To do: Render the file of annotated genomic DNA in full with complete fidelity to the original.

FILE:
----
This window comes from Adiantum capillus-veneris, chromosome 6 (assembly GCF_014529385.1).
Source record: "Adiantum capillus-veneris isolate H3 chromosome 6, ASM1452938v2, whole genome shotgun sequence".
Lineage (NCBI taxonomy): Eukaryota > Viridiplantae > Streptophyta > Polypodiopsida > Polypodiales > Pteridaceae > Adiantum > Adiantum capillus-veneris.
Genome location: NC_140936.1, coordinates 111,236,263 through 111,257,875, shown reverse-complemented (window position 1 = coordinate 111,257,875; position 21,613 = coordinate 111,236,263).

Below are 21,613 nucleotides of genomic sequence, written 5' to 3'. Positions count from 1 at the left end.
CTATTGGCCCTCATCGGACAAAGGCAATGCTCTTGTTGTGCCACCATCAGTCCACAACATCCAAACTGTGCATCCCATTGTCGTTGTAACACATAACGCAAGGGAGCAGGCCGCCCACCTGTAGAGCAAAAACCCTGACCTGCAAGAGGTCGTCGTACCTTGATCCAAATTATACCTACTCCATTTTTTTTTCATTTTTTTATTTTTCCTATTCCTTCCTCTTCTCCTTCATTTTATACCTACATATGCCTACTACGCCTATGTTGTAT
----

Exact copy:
This window comes from Adiantum capillus-veneris, chromosome 6 (assembly GCF_014529385.1).
Source record: "Adiantum capillus-veneris isolate H3 chromosome 6, ASM1452938v2, whole genome shotgun sequence".
Lineage (NCBI taxonomy): Eukaryota > Viridiplantae > Streptophyta > Polypodiopsida > Polypodiales > Pteridaceae > Adiantum > Adiantum capillus-veneris.
Genome location: NC_140936.1, coordinates 111,236,263 through 111,257,875, shown reverse-complemented (window position 1 = coordinate 111,257,875; position 21,613 = coordinate 111,236,263).

Below are 21,613 nucleotides of genomic sequence, written 5' to 3'. Positions count from 1 at the left end.
CTATTGGCCCTCATCGGACAAAGGCAATGCTCTTGTTGTGCCACCATCAGTCCACAACATCCAAACTGTGCATCCCATTGTCGTTGTAACACATAACGCAAGGGAGCAGGCCGCCCACCTGTAGAGCAAAAACCCTGACCTGCAAGAGGTCGTCGTACCTTGATCCAAATTATACCTACTCCATTTTTTTTTCATTTTTTTATTTTTCCTATTCCTTCCTCTTCTCCTTCATTTTATACCTACATATGCCTACTACGCCTATGTTGTAT